Commission says no-deal Brexit is 'not desirable' ahead of emergency summit

Written by Martin Banks on 10 April 2019 in News
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The European Commission has repeated its warning that the UK leaving the EU with a ‘no-deal’ will "cause disruption and is not desirable" but has insisted that the EU is “fully prepared for it.”

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The message comes just ahead of a meeting between UK Prime Minister Theresa May and EU leaders at a specially convened summit in Brussels on Wednesday.

It is expected that May will ask for a short delay to Brexit at the emergency summit, probably until the end of June, although this is not favoured by many EU leaders, including European Council President Donald Tusk, who are thought to be pressing for a longer, “flexible”, delay until the end of this year.

Earlier on Wednesday, the Commission issued a statement on the possible ‘no-deal' scenario if the UK - as still could happen - leaves the EU this Friday "or at a later date."


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It says it has taken stock of the European Union’s “intense” ‘no-deal’ preparations and has issued practical guidance to Member States in 5 areas: citizens’ residence and social security entitlements, data protection, medicine and medical devices, police and judicial cooperation in criminal matters and fisheries.

The statement says that in the event of a no deal "the UK will become a third country without any transitional arrangements."

All EU primary and secondary law will cease to apply to the UK from that moment onwards and there will be no transition period, as provided for in the Withdrawal Agreement.

The Commission said, "This will obviously cause significant disruption for citizens and businesses."

"UK citizens will no longer be citizens of the European Union. They will be subject to additional checks when crossing borders into the EU. Again, Member States have made considerable preparations at ports and airports to ensure that these checks are done as efficiently as possible, but they may nevertheless cause delays" European Commission

In such a scenario, the UK's relations with the EU would be governed by public international law, including World Trade Organisation rules.

The EU, warns the executive, will be required to immediately apply its rules and tariffs at its borders with the UK, including checks and controls for customs, sanitary and phytosanitary standards and "verification of compliance with EU norms."

"Despite the considerable preparations of the Member States' customs authorities," it says, "these controls could cause significant delays at the borders."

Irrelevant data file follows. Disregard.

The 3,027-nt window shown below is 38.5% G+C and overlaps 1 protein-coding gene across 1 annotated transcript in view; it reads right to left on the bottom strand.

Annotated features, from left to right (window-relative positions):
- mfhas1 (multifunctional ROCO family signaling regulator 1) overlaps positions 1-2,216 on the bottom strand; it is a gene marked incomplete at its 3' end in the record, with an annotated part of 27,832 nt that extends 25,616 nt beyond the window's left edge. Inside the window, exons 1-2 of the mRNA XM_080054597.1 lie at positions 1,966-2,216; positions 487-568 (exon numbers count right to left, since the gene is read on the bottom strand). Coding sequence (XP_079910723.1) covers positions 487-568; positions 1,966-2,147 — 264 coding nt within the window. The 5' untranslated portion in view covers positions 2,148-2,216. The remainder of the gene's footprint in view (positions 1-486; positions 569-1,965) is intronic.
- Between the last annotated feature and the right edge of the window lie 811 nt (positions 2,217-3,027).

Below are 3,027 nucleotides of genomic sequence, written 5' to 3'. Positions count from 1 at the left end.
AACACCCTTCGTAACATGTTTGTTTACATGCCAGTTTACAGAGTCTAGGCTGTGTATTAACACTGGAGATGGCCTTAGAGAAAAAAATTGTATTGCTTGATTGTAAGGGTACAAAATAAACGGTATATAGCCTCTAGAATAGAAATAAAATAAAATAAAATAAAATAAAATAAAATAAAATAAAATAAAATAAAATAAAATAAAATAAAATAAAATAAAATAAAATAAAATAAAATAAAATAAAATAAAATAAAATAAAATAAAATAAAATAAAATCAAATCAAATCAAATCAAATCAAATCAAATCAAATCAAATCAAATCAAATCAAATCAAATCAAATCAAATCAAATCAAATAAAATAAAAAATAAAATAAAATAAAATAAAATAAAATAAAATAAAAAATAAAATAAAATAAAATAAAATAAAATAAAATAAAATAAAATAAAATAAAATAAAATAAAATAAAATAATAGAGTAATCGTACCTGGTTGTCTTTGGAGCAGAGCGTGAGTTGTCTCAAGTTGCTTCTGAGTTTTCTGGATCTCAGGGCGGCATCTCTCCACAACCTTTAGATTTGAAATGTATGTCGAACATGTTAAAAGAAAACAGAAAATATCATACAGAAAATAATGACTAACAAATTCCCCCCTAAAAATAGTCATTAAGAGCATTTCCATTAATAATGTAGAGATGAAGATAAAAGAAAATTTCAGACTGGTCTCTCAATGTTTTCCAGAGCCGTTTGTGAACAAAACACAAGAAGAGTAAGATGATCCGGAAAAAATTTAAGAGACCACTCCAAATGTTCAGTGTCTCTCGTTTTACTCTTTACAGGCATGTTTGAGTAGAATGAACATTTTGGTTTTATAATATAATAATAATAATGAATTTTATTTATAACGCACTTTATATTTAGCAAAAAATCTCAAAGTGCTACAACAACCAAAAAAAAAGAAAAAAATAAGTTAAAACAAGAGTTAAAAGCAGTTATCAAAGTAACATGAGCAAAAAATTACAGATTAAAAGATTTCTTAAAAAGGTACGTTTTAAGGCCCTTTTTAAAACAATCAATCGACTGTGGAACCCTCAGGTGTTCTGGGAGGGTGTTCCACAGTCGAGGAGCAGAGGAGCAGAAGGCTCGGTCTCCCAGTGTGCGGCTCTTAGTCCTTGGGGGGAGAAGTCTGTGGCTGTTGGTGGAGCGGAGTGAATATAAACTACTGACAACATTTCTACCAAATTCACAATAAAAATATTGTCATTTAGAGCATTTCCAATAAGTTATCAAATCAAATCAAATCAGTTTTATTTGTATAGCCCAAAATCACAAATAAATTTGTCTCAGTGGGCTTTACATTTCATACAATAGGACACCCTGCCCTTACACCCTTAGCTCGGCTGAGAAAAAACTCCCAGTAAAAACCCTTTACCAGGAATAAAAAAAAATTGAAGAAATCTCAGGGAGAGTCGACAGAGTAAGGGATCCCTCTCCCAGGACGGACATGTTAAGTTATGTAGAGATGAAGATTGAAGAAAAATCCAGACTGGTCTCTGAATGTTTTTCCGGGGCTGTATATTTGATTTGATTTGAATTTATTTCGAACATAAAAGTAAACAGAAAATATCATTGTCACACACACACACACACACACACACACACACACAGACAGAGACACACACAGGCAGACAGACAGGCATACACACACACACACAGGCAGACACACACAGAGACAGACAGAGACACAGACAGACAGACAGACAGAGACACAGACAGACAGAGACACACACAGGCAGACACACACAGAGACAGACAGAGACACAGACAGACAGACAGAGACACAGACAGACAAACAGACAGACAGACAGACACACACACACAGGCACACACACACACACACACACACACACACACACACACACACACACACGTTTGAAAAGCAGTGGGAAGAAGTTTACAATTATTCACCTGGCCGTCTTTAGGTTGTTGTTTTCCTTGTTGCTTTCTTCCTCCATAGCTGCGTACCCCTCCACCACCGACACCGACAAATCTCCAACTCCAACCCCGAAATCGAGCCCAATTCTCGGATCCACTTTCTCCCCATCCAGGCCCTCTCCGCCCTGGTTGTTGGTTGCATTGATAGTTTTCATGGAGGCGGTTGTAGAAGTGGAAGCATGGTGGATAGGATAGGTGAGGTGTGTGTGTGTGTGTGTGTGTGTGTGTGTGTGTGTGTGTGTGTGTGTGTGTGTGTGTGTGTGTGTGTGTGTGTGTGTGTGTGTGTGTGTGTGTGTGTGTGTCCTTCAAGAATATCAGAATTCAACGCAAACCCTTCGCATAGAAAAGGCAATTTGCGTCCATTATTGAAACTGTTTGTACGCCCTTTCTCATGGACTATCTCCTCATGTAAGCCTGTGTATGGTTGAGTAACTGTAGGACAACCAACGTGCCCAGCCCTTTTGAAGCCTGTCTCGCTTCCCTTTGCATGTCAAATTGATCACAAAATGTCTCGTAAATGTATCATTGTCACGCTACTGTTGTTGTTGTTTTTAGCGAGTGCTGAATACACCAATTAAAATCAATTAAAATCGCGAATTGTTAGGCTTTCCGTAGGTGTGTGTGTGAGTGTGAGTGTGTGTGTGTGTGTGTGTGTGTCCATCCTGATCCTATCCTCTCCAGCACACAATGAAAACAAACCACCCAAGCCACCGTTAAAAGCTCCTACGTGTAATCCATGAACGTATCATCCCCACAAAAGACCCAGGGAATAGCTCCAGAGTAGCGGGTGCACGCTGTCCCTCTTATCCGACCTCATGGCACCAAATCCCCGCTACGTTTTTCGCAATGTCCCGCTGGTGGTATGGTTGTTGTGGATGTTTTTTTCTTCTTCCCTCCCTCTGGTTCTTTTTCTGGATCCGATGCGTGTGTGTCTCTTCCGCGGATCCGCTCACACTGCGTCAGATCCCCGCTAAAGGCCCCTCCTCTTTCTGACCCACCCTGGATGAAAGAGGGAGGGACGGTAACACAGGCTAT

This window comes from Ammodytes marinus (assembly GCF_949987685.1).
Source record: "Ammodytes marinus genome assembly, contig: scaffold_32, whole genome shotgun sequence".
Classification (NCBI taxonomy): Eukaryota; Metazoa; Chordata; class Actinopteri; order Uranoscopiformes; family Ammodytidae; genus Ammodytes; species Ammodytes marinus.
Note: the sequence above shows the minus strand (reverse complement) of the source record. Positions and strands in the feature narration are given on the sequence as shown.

UK entities would also cease to be eligible to receive EU grants and to participate in EU procurement procedures under current terms.

"UK citizens will no longer be citizens of the European Union. They will be subject to additional checks when crossing borders into the EU. Again, Member States have made considerable preparations at ports and airports to ensure that these checks are done as efficiently as possible, but they may nevertheless cause delays."

The Commission also says that while the impact of a ‘no-deal' scenario will be felt throughout the EU, "it is clear" that some regions and economic sectors will be affected more directly.

The Commission has explored how current EU funds and programmes could be mobilised in case of a ‘no-deal' and in the case the UK fails to pay what is envisaged under the contingency EU budget regulation.

Meanwhile, Parliament's political group leaders and the Brexit steering group have issued a statement, saying, "when Prime Minister May comes to the European Council today she cannot come empty handed."

"We expect the Prime Minister to indicate what are the prospects of the cross-party talks between the Government and the Labour Party and their anticipated results and whether a solid parliamentary majority in support of such an agreement exists."

"If not, she should indicate clearly the way forward, be it a referendum, a general election, or a revocation. In this context, the European Council would be advised to provide the UK with an extension which should be appropriately framed to respect the principle of sincere cooperation and under no circumstance allow the Withdrawal Agreement to be reopened or negotiations on the future relations initiated."

About the author

Martin Banks is a senior reporter at The Parliament Magazine

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